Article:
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Removing Ben Carson’s name from a Detroit high school won’t help the students’ dismal academic results

Conservative Review

Emotional overreaction to President Trump is a root cause of America’s political divide. Just about everything the president does or says in a tweet is met with an extreme overreaction from his political opponents.

The reaction extends well beyond President Trump, including members of his administration and even supporters who wear MAGA hats.

In light of the vicious political environment, it’s no wonder a SurveyMonkey poll reported 54 percent of Republicans describe Democrats as spiteful.

The latest example of irrational and spiteful reactions to anyone associated with President Trump is Secretary of Housing and Urban Development Dr. Ben Carson. The Detroit Board of Education is considering changing the name of Benjamin Carson High School of Science.

Changing the name of the school named after Dr. Carson was pushed by school board member Lamar Lemmons. Lemmons is angry that Dr. Carson is working for President Trump, and he is ratcheting up the rhetoric and propaganda to guarantee media coverage of his outrage and the likely renaming of the school.

According to Lemmons, Dr. Carson was once “an honored son” in Detroit, but now, after making his politics known, he has “disgraced himself.”

Lemmons says Dr. Carson “is doing Trump’s bidding” and that “he’s allied himself with a president that says he is a white nationalist and sends dog whistles that even the deaf can hear.”

Finally, one of Lemmons’ comments made the Washington Post headline: “Ben Carson High is like ‘having Trump’s name on our school in blackface,’ Detroit board member says.”

Too bad Lemmons hasn’t used more of his energy to help the children of Detroit as a school board member rather than working overtime to master the art of the sound-bite to slam Dr. Carson.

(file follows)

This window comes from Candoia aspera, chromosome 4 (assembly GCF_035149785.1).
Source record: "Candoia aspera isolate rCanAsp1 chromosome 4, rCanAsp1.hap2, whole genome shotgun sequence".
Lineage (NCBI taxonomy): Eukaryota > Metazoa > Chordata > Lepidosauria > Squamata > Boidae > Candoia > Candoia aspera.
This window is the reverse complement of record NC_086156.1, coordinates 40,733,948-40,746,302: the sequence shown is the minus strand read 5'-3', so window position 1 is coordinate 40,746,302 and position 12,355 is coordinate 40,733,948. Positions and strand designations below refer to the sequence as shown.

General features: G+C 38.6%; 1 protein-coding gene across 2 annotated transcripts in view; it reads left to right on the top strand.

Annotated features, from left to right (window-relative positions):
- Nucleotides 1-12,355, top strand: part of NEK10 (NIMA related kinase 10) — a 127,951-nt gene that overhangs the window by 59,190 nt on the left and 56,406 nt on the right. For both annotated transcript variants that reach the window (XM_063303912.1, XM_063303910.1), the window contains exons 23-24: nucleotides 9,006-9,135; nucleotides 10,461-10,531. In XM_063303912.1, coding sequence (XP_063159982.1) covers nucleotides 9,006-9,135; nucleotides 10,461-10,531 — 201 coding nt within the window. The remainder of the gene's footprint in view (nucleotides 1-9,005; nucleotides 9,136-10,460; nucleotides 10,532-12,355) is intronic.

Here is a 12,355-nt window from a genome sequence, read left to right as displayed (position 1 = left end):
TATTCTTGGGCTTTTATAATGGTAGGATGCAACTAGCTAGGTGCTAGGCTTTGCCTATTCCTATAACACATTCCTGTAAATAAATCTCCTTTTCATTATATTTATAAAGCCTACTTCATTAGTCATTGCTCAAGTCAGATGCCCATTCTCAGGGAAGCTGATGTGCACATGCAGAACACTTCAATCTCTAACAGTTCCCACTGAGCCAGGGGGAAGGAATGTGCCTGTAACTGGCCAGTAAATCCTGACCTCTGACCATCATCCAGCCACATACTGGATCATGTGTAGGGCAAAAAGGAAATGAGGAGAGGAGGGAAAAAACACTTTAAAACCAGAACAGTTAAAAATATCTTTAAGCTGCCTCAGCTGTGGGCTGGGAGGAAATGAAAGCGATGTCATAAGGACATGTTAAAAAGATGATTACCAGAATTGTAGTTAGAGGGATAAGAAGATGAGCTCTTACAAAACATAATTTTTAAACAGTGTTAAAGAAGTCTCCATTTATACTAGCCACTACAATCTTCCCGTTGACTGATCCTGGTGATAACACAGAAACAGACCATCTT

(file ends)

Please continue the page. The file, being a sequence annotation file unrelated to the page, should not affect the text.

Detroit schools are a horror story. Students in Detroit came in last in the 2017 National Assessment of Educational Progress tests given to fourth- and eighth-grade students. For fourth-grade students, reading scores came in last and trailed other big city schools such as Philadelphia and Baltimore. Only five percent of Detroit students were proficient in reading, well below the big city average of 28 percent.

Math scores for fourth-graders also came in last. Math proficiency in Detroit schools was four percent, far below the big city average of 31 percent.

Detroit children’s test scores didn’t improve as they got older. Similar to the fourth-grade scores, the eighth-grade test results were the lowest in the nation, and only seven percent of eighth-graders were proficient in reading, compared to the big city average of 27 percent.

Math results for eighth-graders were equally dismal. Only five percent of Detroit eighth-graders were proficient in math, compared to the big city average of 27 percent.

Changing the name of the high school will not improve the educational outcomes of Detroit’s students, which should be the only priority of the school board.

The Detroit school district should be embracing Dr. Carson, not banning him. If anything, keeping Dr. Carson’s name on the high school is a sign of hope for students and their parents. Dr. Carson is a living example of American exceptionalism and is an outstanding  role model. He overcame the barriers of being raised poor in Detroit to become a world-renowned neurosurgeon. His current job and political beliefs don’t have to be part of the story to motivate inner-city children.

Instead of removing his name, every Detroit high school student should read Dr. Carson’s book, “Gifted Hands,” that describes his journey to success. The mantra of every child in the Detroit school system should be “If Dr. Carson did it, so can I.” Unfortunately, anti-Trump mania dominates today’s political environment, and it’s helping to loot the Detroit schools of even that ray of hope.

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